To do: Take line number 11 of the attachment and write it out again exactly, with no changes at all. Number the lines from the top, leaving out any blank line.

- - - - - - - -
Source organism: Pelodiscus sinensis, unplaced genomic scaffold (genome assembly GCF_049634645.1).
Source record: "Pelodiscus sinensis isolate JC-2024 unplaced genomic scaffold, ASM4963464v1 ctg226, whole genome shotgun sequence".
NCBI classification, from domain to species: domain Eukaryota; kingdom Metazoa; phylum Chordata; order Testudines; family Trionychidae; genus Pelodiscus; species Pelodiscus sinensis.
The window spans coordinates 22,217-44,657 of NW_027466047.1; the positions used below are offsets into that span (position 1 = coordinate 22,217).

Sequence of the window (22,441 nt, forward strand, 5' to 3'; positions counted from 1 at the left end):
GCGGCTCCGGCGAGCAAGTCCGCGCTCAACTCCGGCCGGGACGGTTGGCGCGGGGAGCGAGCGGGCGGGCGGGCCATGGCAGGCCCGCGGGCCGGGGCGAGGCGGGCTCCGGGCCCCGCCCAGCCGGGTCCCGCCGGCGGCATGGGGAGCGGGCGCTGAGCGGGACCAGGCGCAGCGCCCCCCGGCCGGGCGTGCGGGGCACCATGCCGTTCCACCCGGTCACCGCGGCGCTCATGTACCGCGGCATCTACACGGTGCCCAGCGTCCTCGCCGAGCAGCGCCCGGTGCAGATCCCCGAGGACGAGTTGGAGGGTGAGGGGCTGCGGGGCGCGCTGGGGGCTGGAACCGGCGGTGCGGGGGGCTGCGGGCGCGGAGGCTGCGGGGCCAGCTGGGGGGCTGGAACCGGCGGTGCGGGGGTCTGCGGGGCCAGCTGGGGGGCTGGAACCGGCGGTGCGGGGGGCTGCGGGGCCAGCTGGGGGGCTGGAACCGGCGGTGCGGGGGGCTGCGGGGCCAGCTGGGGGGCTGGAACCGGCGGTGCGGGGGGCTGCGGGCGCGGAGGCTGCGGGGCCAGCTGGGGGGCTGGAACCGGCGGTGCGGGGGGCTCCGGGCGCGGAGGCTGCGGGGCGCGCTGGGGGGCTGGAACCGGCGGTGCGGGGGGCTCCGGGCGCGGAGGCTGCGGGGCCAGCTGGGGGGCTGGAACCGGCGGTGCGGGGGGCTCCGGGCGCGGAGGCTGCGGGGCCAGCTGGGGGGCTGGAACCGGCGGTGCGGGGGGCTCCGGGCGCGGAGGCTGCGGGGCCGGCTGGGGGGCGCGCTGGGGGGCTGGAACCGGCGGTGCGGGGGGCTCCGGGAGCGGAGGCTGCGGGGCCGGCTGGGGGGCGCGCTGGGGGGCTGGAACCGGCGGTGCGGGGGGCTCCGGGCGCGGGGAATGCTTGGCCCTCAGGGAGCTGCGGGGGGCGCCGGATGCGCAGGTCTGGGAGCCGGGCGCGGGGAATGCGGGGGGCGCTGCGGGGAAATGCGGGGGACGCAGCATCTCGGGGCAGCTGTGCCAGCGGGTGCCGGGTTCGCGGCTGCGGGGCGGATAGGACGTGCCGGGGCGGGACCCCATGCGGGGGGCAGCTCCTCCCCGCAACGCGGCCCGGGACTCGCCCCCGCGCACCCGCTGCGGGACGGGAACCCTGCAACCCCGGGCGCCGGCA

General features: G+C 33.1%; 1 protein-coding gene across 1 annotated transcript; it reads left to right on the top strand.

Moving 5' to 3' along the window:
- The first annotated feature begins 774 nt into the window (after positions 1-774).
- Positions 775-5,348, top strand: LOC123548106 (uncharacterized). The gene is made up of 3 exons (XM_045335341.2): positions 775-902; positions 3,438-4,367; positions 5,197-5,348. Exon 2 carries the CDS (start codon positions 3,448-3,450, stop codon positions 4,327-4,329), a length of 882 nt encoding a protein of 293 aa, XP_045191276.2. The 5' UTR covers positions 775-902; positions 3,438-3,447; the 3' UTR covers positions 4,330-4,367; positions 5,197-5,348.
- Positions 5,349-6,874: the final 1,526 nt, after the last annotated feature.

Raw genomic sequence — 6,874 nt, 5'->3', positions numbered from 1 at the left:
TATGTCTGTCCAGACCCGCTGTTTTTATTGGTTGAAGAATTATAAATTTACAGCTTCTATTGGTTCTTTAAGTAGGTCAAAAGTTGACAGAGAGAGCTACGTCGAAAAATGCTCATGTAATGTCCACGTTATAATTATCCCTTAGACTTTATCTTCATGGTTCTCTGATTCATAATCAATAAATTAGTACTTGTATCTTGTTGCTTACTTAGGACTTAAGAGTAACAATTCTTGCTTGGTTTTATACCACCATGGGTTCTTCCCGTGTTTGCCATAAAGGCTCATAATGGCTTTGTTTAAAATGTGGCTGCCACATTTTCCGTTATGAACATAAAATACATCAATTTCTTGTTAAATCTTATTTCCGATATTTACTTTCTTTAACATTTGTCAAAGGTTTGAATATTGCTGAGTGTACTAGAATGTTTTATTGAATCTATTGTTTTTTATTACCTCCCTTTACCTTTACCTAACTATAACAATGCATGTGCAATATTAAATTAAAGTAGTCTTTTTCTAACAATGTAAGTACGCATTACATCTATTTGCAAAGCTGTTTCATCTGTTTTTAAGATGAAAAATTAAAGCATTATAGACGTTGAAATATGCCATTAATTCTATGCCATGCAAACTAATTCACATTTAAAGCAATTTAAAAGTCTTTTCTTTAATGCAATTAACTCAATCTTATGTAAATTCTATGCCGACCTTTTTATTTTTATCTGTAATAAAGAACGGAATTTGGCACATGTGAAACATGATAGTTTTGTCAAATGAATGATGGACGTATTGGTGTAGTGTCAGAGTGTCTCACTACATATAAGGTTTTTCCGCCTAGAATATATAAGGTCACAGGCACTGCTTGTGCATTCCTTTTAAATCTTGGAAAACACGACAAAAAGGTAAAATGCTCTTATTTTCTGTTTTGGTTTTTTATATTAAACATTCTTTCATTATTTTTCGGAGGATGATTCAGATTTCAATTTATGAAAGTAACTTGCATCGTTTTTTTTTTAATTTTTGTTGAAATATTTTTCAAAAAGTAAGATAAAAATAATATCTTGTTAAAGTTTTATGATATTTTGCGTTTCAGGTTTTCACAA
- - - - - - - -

- Positions 5,349-6,874: the final 1,526 nt, after the last annotated feature.